Such actions naturally led the Iraqi people to conclude that the Bush administration was interested in looting the country’s oil resources, not finding weapons of mass destruction, as Kerry admitted: “When you guard the oil ministry, but you don’t guard the nuclear facilities, the message to a lot of people is maybe, ‘Wow, maybe they’re interested in our oil.’”

Yet there was no suggestion that the armed attacks on American forces in Iraq had anything to do with the outraged and legitimate national feelings of the Iraqi people. Instead, like Bush, Kerry characterized the resistance in Iraq as terrorism, and declared that the only acceptable result was a US military victory.

Kerry absurdly compared his position on the war in Iraq to his well-publicized antiwar activities when he returned home from Vietnam. “I believe that when you know something’s going wrong, you make it right,” he said. “That’s what I learned in Vietnam. When I came back from that war I saw that it was wrong. Some people don’t like the fact that I stood up to say no, but I did... And I’m going to lead those troops to victory.”

Here the contradiction between his pretended antiwar sympathies and his actual pro-war policy reduced the Democratic candidate to near-incoherence. When Lieutenant John Kerry came home from Vietnam and became a leader of Vietnam Veterans Against the War, his call was not to “lead those troops to victory” but to get out of Vietnam as quickly as possible.

Moderator Jim Lehrer intervened at this point to ask Kerry about his most famous antiwar statement from 1971, when he asked a Senate committee, “How do you ask a man to be the last man to die for a mistake?” Although Kerry had declared the decision to go to war in Iraq a “mistake,” he denied that American soldiers were now dying in Iraq for a mistake. “I believe that we have to win this,” Kerry said. “The president and I have always agreed on that.”

Kerry went on to indicate his support for a renewed US military assault on Fallujah and other Iraqi cities dominated by the insurgent forces. More broadly, he embraced the Bush doctrine of pre-emptive war, with only one reservation: that a US claim of an impending threat had to be made credible to public opinion at home and abroad.

This declaration led the right-wing, pro-war New York Times columnist William Safire, the former Nixon speechwriter, to gloat that Kerry was the latest convert to the neo-conservative doctrine which has provided the ideological framework for the Bush administration’s military interventions in the Middle East and Central Asia. He wrote: “On both military tactics and grand strategy, the newest neo-conservative announced doctrines more hawkish than President Bush.”

Another columnist, James Pinkerton of the Boston Globe, wrote cynically, “The irony, of course, is that most actual and potential Kerry voters are doves, too. So they are likely to go to the polls hoping that Kerry will pull American troops out of Iraq, just as American troops were eventually pulled out of Vietnam. In other words, Kerry voters hope that Bush is telling the truth when he says that Kerry would give up on Iraq, and they hope that Kerry is fibbing when he says he would fight on till victory.”

For his part, Bush is attempting to retain the White House by running as a successful war president, under conditions in which the war is widely opposed by the masses of working people and regarded as a disaster by significant sections of the ruling class itself. At every step, Bush’s statements are in conflict with the reality made visible on television screens every night. Iraq is a country of car bombs, blackouts, 50 percent unemployment and a hated and isolated US-imposed puppet regime. Bush portrays it as a thriving democracy whose people rejoice at their “liberation” by the American tanks and warplanes that are slaughtering them.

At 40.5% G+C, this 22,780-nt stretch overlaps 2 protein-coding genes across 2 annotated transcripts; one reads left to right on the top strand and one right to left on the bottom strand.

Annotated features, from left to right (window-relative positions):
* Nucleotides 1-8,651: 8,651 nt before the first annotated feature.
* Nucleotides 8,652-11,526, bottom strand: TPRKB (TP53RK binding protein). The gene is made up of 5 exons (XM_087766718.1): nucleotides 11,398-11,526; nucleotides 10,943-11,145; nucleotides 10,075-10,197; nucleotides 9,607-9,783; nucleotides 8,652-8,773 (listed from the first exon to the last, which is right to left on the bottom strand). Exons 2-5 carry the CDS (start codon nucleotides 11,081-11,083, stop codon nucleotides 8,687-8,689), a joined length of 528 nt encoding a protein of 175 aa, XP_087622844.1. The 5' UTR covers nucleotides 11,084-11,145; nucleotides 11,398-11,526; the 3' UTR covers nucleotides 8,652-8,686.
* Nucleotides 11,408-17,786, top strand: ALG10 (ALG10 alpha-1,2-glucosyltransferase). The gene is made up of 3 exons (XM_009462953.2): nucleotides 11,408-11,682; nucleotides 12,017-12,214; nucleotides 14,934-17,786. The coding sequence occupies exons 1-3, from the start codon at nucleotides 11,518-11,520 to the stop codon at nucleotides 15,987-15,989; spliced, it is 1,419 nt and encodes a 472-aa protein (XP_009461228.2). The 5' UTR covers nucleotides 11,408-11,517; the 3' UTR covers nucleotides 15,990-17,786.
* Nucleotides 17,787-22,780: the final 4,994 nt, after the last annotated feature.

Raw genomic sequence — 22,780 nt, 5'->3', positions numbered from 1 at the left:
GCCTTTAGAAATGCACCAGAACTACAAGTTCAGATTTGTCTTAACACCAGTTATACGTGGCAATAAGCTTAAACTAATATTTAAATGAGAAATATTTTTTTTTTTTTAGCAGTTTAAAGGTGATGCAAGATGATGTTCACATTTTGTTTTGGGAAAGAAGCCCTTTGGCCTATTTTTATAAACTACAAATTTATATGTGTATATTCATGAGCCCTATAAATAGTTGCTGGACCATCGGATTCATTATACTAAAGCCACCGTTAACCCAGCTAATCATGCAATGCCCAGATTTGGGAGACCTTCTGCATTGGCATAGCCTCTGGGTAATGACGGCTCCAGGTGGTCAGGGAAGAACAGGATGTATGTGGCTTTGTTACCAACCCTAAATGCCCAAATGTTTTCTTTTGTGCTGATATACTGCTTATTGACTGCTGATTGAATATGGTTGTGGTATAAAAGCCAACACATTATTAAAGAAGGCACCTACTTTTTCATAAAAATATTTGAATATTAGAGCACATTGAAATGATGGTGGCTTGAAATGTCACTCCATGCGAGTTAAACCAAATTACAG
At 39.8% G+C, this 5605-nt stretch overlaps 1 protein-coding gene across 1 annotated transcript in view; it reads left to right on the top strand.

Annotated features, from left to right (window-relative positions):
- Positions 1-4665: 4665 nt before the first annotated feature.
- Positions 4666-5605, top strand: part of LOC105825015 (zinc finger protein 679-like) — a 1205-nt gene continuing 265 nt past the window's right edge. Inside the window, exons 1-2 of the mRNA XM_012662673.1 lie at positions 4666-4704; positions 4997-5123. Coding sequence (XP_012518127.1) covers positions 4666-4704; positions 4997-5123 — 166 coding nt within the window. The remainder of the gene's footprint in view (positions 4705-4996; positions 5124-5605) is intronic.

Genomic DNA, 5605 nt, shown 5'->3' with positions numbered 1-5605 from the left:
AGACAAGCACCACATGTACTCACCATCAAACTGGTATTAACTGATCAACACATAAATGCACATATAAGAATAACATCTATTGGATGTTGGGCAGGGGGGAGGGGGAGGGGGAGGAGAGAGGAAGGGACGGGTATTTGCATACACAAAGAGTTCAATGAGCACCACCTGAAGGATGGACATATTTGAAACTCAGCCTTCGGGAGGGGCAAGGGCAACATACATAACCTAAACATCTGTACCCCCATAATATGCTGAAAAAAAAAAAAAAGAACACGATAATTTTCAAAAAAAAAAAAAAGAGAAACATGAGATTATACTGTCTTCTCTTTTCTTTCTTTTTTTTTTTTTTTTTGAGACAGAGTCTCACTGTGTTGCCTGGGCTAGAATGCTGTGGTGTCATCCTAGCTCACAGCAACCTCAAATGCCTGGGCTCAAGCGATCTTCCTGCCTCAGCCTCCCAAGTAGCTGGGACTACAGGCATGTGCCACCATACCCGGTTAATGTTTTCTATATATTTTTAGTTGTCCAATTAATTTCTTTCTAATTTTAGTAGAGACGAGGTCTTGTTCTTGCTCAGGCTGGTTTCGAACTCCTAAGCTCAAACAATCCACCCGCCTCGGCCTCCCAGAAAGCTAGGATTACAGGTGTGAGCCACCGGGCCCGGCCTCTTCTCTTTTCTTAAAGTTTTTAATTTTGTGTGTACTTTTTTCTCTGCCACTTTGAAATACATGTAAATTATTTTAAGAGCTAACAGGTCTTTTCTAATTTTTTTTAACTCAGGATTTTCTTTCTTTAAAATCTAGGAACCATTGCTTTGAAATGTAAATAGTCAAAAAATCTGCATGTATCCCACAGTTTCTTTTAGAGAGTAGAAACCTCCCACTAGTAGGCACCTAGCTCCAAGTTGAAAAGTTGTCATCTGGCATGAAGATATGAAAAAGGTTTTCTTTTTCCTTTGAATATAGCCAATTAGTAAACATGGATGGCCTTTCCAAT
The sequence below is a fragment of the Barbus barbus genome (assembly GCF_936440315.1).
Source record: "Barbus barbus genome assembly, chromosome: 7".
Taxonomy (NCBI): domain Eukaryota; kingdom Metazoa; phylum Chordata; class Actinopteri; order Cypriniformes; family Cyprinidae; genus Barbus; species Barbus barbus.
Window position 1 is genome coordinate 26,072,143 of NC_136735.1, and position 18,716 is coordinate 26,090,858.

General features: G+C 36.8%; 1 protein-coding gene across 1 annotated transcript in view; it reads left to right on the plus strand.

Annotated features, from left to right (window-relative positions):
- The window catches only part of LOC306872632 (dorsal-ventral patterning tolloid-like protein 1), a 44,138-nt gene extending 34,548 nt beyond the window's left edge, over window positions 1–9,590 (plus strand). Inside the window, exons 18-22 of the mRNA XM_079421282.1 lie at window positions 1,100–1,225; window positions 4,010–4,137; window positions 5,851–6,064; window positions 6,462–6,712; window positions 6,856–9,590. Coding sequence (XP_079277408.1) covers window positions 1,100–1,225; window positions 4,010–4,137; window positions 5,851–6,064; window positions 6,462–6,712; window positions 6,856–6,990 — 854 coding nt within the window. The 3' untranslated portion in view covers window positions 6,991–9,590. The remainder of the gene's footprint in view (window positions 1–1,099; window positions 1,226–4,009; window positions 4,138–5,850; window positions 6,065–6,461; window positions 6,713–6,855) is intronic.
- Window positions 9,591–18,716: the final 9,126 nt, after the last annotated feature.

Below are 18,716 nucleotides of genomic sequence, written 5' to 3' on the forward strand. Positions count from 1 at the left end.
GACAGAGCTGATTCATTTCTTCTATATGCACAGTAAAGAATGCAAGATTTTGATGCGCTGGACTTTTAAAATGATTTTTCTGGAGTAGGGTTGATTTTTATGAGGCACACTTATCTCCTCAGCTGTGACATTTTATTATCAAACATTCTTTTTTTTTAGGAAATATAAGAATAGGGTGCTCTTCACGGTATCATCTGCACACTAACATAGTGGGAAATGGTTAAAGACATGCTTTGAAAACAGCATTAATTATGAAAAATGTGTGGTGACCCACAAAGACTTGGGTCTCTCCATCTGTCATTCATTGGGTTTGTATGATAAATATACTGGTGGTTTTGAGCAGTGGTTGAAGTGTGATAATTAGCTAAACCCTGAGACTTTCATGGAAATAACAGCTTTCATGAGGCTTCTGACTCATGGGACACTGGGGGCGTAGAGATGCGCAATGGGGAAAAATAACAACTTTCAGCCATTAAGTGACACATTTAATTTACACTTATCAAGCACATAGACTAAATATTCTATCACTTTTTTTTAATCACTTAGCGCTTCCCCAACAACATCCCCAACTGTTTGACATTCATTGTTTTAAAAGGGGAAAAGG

Bush was unable to press an attack on the contradiction at the center of Kerry’s position on the war, not merely because of his intellectual deficiencies, but because of fundamental political contradictions of his own.

Kerry’s antiwar posture is false, while his pro-war stance represents the real viewpoint of the Democratic Party establishment, many of them veterans of the Clinton administration. But the Republican Party needs to whip up its far-right base with the insinuation that Kerry’s position represents quasi-treasonous opposition to US troops in wartime.

The Bush campaign has therefore turned reality upside down, asserting that it is Kerry’s pro-war statements that are false, and that his real, but concealed, position is for retreat and surrender in Iraq.

Bush repeatedly cited Kerry’s declaration, in his New York University speech, that Iraq was “the wrong war at the wrong place at the wrong time,” pointing out that this conflicted with Kerry’s claim that he could involve more US allies in policing Iraq. “So what’s the message going to be?” Bush asked. “‘Please join us in Iraq. We’re a grand diversion. Join us for a war that is the wrong war at the wrong place at the wrong time?’”

There is a real issue here, in terms of the political conflicts within the US ruling elite. Bush and Kerry agree that Iraq is a vital piece of real estate. They are not prepared to give it up, regardless of the will of the Iraqi people, but Kerry is prepared to share it, to some extent, with the other major imperialist powers.

The Democrat referred to the subject only indirectly, criticizing Bush for excluding France, Germany and Russia in the awarding of lucrative post-war contracts. He mentioned Halliburton, which has become a code word for the Bush administration’s policy of distributing the spoils of war to its closest corporate cronies, while other sections of the American corporate establishment are left out.

Kerry suggests that the cost of holding onto Iraq single-handed is too great, and the European rivals of US imperialism must be given a cut of the action. The incentive he holds out to them is not a share in the blood and conflict—as Bush pointed out, that’s hardly an attraction—but a share of the spoils of war, above all Iraq’s enormous oil wealth.

In a public debate before a national television audience, neither side in this argument within the ruling class could openly spell out its real positions.